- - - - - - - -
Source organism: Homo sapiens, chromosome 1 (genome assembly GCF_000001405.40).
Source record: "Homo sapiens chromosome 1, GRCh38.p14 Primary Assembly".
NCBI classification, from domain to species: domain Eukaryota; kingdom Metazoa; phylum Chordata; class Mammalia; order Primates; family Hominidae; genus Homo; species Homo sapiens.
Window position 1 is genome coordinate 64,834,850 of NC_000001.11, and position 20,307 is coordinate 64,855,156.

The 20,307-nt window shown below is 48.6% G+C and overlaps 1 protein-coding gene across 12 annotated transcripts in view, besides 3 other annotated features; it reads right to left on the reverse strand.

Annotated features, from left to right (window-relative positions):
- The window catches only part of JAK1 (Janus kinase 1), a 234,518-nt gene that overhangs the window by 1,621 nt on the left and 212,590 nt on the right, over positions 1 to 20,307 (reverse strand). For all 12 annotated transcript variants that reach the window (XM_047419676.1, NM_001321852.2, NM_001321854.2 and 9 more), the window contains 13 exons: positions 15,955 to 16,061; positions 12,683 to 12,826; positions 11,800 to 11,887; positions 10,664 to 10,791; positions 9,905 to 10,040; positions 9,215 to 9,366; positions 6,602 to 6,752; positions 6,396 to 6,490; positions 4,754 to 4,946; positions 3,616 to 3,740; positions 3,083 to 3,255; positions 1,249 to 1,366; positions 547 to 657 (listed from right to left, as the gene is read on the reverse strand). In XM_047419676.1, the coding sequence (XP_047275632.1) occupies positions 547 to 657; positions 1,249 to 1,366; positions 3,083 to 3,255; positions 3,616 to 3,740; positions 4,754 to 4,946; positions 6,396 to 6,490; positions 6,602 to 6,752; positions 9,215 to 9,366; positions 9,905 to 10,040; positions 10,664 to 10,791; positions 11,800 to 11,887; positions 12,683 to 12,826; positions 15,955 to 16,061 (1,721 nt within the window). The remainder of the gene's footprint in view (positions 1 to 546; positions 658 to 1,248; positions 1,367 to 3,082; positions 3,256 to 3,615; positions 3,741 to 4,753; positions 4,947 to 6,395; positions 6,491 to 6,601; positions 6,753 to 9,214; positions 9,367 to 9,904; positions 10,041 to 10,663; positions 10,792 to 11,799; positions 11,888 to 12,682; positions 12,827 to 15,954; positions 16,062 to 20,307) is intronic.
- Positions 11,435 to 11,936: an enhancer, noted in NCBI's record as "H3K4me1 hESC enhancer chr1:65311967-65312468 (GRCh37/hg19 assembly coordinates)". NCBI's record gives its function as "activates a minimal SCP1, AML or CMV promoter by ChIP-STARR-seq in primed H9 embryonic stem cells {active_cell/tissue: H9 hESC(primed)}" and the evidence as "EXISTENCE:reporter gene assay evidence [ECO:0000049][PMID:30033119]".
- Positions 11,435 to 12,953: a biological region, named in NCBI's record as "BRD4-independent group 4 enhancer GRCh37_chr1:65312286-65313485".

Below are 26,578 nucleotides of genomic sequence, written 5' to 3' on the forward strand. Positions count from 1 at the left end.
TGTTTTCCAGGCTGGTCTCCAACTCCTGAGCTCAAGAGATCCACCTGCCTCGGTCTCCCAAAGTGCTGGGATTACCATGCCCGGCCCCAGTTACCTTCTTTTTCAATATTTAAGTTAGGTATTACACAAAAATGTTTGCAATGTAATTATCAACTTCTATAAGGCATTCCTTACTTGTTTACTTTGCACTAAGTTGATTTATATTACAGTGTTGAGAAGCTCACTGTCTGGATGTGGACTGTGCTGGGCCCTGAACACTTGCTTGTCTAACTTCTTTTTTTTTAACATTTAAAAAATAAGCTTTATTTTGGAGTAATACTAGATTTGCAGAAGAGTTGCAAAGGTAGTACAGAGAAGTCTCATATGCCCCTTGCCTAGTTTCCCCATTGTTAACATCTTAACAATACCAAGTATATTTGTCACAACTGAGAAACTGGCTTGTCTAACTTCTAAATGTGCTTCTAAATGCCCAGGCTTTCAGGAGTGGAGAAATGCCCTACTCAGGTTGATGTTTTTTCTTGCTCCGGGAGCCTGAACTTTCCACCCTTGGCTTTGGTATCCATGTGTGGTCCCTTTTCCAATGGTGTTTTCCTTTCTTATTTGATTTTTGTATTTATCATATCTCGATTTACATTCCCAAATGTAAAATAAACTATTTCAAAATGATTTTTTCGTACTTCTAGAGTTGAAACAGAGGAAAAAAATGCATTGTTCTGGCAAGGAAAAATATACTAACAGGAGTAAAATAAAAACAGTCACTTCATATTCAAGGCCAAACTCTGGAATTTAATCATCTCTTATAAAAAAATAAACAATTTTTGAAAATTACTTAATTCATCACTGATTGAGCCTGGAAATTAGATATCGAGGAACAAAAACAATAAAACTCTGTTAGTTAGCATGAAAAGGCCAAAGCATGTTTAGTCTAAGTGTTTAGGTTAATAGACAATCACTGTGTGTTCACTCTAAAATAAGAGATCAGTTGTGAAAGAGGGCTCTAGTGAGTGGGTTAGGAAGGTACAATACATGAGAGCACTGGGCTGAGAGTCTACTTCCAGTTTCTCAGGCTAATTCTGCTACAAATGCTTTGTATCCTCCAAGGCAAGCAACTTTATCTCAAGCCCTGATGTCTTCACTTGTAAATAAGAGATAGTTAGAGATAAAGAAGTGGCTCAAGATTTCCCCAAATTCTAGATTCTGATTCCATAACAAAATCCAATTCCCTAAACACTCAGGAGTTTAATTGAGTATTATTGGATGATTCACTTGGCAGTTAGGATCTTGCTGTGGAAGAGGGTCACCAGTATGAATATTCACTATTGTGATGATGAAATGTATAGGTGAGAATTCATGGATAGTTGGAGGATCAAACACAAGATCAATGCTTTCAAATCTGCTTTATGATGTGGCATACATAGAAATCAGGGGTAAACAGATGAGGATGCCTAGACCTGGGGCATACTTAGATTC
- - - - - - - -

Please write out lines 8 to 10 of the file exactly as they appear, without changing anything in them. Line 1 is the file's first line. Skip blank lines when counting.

- Positions 11,435 to 11,936: an enhancer, noted in NCBI's record as "H3K4me1 hESC enhancer chr1:65311967-65312468 (GRCh37/hg19 assembly coordinates)". NCBI's record gives its function as "activates a minimal SCP1, AML or CMV promoter by ChIP-STARR-seq in primed H9 embryonic stem cells {active_cell/tissue: H9 hESC(primed)}" and the evidence as "EXISTENCE:reporter gene assay evidence [ECO:0000049][PMID:30033119]".
- Positions 11,435 to 12,953: a biological region, named in NCBI's record as "BRD4-independent group 4 enhancer GRCh37_chr1:65312286-65313485".

Below are 26,578 nucleotides of genomic sequence, written 5' to 3' on the forward strand. Positions count from 1 at the left end.